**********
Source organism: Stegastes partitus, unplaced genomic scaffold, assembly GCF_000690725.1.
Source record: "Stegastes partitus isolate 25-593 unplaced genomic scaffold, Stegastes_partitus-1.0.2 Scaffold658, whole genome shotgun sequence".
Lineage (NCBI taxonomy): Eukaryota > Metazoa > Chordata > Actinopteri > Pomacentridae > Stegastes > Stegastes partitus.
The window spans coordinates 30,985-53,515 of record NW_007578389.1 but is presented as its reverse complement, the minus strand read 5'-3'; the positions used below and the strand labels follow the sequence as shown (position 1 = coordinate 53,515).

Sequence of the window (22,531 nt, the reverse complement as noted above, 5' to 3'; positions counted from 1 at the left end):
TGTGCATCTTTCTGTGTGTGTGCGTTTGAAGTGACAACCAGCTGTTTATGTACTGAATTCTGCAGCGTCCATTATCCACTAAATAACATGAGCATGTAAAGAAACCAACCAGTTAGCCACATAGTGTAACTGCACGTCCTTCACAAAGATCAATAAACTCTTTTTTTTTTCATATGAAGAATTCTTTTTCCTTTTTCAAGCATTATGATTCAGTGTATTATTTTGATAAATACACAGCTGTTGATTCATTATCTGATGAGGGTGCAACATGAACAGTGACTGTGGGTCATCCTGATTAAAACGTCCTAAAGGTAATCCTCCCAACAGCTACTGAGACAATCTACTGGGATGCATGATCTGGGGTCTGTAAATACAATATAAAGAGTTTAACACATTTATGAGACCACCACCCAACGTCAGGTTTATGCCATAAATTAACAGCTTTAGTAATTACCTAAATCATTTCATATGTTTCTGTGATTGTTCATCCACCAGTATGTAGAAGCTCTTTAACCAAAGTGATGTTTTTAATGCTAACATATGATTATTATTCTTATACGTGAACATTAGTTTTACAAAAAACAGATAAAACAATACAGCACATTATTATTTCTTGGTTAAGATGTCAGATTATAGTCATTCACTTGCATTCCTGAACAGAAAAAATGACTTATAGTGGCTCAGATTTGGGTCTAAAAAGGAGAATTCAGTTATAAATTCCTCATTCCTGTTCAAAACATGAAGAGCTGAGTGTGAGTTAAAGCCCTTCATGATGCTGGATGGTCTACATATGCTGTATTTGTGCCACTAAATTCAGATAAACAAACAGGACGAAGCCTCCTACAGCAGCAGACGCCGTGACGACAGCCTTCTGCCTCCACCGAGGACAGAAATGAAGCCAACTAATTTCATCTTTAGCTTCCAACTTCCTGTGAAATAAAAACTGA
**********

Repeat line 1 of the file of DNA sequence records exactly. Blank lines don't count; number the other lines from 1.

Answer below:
Source organism: Stegastes partitus, unplaced genomic scaffold, assembly GCF_000690725.1.